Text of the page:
Meanwhile, this COULD be used to stamp out any site the US Government or the MAFIAA dislike. WikiLeaks? "Piracy." BAM, blocked. YouTube? "Piracy." BAM, blocked.

A step forward for government protectionism of failing business models, two steps back for free speech on the Internet.

Re:One step forward, two steps back (0)

Anonymous Coward | more than 3 years ago | (#33642334)

Business groups including the US Chamber of Commerce hailed the legislation as a huge step forward.

Yeah, a step forward for keeping their business models from dying off, thus preventing them from having to actually work to come up with new ones.

Meanwhile, this COULD be used to stamp out any site the US Government or the MAFIAA dislike. WikiLeaks? "Piracy." BAM, blocked. YouTube? "Piracy." BAM, blocked.

A step forward for government protectionism of failing business models, two steps back for free speech on the Internet.

so right

Re:One step forward, two steps back (1)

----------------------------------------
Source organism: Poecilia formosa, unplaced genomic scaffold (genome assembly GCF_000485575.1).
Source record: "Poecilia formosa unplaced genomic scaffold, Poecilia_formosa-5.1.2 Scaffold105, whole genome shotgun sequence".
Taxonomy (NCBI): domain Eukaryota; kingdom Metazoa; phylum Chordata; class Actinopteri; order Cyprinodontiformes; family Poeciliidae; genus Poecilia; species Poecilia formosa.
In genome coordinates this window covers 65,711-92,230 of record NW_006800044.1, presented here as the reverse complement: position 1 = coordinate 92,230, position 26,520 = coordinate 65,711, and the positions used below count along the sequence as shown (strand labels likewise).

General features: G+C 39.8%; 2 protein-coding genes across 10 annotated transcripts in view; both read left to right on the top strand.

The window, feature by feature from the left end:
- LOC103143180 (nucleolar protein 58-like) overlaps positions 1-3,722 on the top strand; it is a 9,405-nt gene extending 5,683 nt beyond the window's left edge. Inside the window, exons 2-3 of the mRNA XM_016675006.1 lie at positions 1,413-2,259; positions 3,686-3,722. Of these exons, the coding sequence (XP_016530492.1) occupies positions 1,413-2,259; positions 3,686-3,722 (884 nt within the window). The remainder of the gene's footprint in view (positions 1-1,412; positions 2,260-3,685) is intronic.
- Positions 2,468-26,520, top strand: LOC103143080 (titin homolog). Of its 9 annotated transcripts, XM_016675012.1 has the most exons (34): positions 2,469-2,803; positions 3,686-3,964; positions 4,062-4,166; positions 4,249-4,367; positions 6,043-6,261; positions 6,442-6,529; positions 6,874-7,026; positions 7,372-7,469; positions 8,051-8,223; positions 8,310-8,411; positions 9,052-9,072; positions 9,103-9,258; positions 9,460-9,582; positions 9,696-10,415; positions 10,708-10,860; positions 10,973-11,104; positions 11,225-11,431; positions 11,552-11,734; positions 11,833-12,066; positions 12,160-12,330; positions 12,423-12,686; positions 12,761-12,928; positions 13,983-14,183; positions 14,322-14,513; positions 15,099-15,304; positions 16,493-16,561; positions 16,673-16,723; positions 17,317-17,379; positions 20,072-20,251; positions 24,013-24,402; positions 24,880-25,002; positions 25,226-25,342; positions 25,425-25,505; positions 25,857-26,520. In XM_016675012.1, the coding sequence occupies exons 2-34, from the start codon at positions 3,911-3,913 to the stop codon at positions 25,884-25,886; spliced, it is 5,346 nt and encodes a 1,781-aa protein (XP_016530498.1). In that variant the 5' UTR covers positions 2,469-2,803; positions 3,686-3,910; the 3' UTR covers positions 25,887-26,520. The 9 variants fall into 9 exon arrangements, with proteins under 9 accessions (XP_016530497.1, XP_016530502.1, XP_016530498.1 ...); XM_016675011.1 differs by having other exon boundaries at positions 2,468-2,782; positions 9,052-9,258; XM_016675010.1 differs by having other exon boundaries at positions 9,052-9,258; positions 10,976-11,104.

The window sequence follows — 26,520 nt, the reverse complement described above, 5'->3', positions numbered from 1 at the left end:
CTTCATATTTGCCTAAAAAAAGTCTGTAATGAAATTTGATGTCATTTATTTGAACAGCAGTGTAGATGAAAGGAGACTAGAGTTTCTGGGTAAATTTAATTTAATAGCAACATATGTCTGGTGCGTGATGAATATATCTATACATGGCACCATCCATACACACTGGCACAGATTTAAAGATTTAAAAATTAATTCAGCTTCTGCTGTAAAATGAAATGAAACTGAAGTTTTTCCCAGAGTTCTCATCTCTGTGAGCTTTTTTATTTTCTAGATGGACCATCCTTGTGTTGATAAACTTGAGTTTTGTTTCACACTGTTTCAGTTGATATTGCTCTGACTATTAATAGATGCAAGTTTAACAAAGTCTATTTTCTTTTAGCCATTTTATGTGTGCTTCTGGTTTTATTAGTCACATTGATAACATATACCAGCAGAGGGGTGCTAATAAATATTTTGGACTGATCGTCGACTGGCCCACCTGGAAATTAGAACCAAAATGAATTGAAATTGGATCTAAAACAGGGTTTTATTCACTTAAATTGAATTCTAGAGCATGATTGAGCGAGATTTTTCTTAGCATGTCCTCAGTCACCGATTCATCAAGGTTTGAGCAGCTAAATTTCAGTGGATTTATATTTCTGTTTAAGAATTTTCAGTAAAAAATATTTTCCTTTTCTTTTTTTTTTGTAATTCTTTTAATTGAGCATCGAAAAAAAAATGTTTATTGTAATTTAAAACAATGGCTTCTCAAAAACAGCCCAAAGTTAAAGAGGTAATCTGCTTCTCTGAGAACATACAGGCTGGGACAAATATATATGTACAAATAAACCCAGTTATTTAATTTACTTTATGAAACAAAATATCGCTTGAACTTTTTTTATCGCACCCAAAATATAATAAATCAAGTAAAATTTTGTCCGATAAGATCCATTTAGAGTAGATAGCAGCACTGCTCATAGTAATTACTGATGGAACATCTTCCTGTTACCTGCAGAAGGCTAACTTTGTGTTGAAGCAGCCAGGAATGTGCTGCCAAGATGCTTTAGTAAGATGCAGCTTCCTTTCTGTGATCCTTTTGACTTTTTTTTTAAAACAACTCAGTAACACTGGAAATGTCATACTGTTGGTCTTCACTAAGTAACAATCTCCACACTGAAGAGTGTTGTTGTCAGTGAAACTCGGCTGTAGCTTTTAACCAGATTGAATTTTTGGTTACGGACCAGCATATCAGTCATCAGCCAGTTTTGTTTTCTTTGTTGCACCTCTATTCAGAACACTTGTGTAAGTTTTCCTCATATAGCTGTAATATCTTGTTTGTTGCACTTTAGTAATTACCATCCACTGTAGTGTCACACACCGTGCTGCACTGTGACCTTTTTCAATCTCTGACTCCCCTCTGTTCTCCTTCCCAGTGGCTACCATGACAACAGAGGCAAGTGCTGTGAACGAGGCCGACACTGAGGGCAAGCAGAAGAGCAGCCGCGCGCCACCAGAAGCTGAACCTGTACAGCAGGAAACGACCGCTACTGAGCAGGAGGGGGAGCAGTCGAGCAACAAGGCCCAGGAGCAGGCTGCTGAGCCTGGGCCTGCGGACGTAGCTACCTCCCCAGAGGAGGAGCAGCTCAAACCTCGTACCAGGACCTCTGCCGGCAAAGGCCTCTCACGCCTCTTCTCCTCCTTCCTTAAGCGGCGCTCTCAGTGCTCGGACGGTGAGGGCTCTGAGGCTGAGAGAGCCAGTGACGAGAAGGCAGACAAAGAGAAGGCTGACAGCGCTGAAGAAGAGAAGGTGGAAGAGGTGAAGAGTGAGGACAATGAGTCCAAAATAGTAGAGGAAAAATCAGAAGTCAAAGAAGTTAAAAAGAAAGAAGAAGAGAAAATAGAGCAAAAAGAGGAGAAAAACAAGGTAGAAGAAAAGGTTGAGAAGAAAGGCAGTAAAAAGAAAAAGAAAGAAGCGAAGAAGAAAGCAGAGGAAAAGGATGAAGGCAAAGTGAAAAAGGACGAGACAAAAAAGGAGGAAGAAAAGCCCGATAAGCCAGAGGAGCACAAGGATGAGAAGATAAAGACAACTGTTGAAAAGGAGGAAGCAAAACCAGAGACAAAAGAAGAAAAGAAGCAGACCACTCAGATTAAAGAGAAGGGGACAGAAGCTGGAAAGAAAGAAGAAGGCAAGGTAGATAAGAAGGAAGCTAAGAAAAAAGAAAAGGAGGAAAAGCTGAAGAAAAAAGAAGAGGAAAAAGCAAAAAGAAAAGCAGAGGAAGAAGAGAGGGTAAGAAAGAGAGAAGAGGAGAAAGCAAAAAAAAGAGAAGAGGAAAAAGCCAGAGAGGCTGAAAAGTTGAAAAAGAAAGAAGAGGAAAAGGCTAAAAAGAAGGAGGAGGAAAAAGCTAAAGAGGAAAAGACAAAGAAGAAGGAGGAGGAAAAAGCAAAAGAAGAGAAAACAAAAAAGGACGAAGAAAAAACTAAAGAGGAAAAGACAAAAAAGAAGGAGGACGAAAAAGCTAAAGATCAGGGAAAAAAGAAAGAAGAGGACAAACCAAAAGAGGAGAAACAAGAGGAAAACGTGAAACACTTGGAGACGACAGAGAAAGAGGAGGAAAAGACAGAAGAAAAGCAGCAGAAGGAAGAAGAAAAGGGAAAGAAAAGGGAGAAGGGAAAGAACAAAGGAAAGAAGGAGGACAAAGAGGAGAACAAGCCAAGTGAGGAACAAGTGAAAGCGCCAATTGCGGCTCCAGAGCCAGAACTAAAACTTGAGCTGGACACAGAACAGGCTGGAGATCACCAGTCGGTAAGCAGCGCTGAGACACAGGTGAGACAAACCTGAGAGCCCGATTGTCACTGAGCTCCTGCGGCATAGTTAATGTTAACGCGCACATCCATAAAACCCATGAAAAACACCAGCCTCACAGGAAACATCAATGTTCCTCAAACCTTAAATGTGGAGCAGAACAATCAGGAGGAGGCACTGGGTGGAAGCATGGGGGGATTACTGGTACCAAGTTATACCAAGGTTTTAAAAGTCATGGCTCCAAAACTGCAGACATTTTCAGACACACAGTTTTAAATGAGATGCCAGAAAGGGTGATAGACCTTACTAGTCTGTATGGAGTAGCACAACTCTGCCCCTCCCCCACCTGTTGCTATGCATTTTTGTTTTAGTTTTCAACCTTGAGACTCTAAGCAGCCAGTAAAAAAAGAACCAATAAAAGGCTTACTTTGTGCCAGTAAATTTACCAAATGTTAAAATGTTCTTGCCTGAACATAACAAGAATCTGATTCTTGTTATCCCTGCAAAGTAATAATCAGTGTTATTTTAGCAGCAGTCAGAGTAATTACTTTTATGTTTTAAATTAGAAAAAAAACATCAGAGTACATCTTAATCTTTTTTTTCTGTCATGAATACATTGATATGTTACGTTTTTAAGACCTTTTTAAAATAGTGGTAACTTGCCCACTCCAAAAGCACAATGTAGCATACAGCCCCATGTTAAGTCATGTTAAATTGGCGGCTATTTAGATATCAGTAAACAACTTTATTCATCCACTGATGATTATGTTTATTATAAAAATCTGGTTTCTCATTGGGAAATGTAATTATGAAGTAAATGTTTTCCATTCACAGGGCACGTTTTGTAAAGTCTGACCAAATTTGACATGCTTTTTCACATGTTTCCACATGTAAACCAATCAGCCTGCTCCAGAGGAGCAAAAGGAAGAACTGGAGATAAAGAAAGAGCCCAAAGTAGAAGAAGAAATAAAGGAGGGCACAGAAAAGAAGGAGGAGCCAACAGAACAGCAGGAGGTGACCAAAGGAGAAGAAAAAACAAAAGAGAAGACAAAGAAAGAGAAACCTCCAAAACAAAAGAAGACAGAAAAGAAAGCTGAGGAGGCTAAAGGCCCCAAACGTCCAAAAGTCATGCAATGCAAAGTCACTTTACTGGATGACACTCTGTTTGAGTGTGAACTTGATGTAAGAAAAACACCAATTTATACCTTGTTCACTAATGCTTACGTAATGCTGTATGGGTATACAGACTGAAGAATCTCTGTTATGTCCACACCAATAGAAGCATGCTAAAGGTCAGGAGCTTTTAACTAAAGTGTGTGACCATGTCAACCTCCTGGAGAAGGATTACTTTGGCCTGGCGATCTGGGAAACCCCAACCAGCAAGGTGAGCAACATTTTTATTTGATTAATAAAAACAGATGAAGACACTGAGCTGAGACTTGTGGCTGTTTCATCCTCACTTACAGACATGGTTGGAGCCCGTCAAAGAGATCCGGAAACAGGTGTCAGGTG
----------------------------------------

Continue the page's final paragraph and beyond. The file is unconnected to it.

pauljlucas (529435) | more than 3 years ago | (#33642946)

Yeah, a step forward for keeping their business models from dying off, thus preventing them from having to actually work to come up with new ones.

I keep reading about "failed business models" and "finding new ones" but nobody ever suggests what such a new business model might actually be and how it would work.

What ever happened to... (4, Insightful)

Darkness404 (1287218) | more than 3 years ago | (#33642212)

The new bill would give the government the authority to shut down the sites with a court order; the site owner would have to petition the court to have it lifted

What ever happened to being innocent before guilty? In a free society, courts have to prove -you- guilty, not you have to prove your innocence.

Isn't it time that we realized that property is not property unless it is limited and move on?